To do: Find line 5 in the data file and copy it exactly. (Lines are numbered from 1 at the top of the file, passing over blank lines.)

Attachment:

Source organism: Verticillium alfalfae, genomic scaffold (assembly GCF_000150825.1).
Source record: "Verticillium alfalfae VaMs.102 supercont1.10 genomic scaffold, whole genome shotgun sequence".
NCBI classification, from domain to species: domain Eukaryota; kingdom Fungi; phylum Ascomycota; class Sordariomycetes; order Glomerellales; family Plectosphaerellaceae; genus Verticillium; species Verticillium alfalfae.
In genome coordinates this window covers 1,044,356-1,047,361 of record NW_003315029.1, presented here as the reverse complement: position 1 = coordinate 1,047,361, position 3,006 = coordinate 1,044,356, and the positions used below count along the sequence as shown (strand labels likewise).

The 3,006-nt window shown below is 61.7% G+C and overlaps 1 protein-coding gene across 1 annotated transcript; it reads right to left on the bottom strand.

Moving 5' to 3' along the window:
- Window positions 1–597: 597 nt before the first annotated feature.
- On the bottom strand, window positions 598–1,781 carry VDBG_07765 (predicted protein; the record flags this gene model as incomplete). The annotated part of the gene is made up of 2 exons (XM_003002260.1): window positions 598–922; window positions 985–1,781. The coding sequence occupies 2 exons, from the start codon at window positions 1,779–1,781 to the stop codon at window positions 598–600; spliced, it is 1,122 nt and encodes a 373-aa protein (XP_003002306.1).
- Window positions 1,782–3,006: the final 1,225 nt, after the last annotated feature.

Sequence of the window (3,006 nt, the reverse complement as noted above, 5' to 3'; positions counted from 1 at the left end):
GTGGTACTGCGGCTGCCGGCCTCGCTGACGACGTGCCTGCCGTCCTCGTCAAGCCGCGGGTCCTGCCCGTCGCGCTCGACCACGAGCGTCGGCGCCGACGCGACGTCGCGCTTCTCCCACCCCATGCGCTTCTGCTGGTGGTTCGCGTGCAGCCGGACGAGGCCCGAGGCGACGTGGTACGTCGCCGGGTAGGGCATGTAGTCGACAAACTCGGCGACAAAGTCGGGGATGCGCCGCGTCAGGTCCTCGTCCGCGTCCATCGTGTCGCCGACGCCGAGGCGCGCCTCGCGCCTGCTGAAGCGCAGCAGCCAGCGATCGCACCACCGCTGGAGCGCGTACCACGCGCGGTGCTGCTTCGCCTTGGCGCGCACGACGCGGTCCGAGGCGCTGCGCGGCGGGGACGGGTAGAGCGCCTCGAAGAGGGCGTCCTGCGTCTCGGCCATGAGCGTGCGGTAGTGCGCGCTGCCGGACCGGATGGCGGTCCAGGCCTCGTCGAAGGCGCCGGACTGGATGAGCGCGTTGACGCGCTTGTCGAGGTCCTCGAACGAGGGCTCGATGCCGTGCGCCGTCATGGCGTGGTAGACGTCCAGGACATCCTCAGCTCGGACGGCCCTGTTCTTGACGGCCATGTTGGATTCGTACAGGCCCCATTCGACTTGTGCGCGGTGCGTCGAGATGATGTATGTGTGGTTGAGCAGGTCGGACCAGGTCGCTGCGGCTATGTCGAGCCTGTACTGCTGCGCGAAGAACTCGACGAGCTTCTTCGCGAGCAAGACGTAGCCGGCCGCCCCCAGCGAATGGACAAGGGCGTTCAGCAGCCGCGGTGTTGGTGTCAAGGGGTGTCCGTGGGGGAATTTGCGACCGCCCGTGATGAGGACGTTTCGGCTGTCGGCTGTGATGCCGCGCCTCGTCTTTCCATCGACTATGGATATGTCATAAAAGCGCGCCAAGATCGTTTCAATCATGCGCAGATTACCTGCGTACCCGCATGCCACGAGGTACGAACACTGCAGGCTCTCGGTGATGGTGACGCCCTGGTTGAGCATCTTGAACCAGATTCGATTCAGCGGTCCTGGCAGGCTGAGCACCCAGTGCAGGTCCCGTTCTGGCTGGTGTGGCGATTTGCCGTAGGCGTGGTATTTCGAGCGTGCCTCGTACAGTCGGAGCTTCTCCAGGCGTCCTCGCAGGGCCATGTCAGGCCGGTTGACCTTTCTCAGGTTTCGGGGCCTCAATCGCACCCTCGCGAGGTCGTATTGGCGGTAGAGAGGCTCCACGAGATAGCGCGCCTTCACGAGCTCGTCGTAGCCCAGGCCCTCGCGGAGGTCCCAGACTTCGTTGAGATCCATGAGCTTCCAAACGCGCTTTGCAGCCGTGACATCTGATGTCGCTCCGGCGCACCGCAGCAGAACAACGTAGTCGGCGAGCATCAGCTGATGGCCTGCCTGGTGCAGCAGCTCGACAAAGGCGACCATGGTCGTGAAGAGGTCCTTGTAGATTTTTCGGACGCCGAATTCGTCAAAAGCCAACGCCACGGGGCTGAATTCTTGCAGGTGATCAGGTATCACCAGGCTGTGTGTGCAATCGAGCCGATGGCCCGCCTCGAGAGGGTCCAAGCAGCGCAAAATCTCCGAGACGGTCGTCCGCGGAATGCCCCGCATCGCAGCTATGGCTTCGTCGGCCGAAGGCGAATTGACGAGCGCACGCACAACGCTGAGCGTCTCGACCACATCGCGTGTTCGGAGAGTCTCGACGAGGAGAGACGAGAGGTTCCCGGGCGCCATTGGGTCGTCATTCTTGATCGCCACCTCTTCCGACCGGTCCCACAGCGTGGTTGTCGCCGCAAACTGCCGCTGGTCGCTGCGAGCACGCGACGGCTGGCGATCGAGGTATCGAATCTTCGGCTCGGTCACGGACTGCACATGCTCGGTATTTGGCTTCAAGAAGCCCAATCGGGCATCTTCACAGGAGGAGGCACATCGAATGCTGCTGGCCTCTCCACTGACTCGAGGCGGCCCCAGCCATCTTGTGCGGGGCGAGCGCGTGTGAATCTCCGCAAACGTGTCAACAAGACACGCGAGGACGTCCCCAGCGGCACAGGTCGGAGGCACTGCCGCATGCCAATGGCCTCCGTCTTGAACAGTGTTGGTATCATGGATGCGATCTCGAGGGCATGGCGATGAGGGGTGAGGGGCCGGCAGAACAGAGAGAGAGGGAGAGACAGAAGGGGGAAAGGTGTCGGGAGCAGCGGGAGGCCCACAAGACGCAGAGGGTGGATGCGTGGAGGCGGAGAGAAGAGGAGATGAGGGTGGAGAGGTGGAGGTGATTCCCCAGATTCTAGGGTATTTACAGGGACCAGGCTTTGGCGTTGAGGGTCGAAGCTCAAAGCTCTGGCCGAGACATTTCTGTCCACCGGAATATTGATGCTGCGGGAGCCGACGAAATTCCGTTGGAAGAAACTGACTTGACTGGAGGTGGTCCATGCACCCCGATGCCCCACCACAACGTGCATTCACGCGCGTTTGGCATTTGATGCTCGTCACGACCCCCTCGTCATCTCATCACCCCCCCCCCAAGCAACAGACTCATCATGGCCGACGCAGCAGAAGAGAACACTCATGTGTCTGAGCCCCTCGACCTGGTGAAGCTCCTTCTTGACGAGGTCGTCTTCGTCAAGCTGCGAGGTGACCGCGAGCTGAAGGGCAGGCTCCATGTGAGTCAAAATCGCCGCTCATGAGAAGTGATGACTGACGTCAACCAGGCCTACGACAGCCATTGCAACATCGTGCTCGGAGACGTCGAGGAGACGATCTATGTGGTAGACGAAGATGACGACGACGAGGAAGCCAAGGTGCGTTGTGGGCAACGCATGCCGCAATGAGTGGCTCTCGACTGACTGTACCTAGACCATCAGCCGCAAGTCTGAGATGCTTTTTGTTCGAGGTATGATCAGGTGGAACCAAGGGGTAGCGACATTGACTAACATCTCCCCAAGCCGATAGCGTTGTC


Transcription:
The 3,006-nt window shown below is 61.7% G+C and overlaps 1 protein-coding gene across 1 annotated transcript; it reads right to left on the bottom strand.